by Eric Reuter, Field Trip Chair

by Eric Reuter, Field Trip Chair

As Field Trip Chair, I have been researching liability questions for non-profits engaged in outdoor activities; this has opened a can of worms that must now be addressed. Because field trips are a core part of the Columbia Audubon Society (CAS) mission, the board has approved my formation of a committee to discuss and address matters such as:

  • Overarching goals and strategies for field trips
  • Liability insurance & individual waivers for field trips
  • Common-sense safety guidelines for field trip leaders and attendees

I am seeking volunteers willing to serve on such a committee; please contact me. Any members are welcome, but members with legal or insurance experience would be especially appreciated.

Liability is something that all non-profits and businesses must consider in the modern world. CAS has insurance that covers our own properties, but currently has no coverage for any liability involved in organizing field trips in the surrounding region. Field trips do involve some risk, from the inherent dangers involved in driving and carpooling to the variety of injuries or illnesses that can result from spending time outdoors. (Unfortunately, the fact that field trips can provide considerable physical and mental health benefits—fresh air, exercise, interaction with nature, camaraderie, mental stimulation, and so forth—counts for nothing with regard to financial liability.) CAS, or its individual trip leaders, could be held liable for any problem that arises, whether through an individual lawsuit or a claim pursued by an insurance company. This poses a potential threat to the group’s financial and operational stability.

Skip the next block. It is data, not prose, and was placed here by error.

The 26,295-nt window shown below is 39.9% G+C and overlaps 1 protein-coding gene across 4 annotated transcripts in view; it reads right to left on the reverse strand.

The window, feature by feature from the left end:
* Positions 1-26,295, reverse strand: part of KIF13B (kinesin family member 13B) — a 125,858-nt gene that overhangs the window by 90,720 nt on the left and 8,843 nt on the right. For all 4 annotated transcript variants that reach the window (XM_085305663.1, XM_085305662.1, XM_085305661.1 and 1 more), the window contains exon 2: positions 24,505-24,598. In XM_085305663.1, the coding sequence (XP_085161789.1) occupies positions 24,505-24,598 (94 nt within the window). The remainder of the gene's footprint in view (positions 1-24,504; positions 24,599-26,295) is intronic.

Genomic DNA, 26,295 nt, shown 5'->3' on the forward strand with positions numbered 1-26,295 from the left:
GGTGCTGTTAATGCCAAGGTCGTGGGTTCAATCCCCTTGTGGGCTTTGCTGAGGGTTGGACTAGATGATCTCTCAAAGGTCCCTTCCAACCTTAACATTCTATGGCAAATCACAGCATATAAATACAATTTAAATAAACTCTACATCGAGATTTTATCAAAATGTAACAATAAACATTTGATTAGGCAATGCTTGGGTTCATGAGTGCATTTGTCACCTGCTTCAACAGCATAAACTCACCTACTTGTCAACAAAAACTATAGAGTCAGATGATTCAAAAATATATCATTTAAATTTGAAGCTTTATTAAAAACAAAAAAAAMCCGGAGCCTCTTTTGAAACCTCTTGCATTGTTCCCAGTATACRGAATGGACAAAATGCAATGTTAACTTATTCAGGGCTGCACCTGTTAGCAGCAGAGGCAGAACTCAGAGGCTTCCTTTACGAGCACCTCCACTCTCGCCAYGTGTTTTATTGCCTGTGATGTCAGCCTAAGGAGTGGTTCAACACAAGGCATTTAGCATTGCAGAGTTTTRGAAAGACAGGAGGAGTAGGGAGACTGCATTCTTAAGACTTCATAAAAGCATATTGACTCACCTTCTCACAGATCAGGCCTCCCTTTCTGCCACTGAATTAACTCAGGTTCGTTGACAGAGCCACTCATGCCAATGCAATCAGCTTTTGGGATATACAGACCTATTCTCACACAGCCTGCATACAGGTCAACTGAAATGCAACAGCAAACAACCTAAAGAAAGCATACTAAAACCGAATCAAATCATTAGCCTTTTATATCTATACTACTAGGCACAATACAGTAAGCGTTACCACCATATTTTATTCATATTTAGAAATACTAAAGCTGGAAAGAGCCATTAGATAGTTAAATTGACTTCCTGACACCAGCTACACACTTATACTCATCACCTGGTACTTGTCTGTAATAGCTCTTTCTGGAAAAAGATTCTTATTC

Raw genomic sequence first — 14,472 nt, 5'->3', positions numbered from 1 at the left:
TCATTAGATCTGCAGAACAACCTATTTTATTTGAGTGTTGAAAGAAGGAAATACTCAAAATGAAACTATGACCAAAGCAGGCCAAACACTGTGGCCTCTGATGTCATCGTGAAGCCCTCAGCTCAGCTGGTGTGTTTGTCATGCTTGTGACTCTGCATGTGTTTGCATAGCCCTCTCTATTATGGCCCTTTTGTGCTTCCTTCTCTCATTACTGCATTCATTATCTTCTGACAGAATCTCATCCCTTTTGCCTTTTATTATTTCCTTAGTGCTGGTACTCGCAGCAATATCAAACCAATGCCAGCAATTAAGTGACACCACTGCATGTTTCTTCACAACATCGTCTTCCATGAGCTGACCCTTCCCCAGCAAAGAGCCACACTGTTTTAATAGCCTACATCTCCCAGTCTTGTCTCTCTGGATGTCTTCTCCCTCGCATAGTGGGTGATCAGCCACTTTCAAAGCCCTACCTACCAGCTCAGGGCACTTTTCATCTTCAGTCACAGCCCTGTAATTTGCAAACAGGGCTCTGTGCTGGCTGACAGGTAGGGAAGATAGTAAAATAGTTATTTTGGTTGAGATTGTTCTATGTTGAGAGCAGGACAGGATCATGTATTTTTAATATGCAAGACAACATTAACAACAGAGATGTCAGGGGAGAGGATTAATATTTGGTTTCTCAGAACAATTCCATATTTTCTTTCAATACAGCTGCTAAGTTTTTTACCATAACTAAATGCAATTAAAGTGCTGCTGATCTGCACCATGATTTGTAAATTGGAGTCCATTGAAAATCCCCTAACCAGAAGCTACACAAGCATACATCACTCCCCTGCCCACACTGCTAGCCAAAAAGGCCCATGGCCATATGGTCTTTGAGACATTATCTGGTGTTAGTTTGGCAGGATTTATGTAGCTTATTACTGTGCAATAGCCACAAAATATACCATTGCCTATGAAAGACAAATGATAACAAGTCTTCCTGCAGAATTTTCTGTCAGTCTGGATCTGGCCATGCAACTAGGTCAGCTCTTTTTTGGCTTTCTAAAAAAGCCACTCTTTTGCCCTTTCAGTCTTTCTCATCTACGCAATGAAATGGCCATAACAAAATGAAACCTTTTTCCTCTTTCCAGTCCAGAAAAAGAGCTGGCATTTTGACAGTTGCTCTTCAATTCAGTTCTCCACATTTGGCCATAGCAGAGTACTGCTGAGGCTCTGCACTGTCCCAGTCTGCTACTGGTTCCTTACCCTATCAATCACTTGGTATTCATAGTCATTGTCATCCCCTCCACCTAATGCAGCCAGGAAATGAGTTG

The National Audubon Society recommends a liability policy offered by Pachner & Associates that is specifically designed for local Audubon chapters. However, Treasurer Eric Seaman reports that this policy requires CAS to adopt a liability waiver that must be signed by all field trip participants, something that is increasingly common for such groups across the country. In fact, we cannot even get a direct quote on the policy until we design and present a proposed waiver for approval by the insurance company. One task of the committee will be to address proposed waiver design (hopefully minimizing bureaucracy and intrusiveness).

This work is timely as we continue to offer field trips throughout the winter, though we may hold back on longer-range carpool-based trips while this issue is being resolved. I’d also be interested in any feedback members may want to provide on the specific issue of liability or the more general question of field trip management (we may end up conducting an official member poll of some kind, another question for the committee).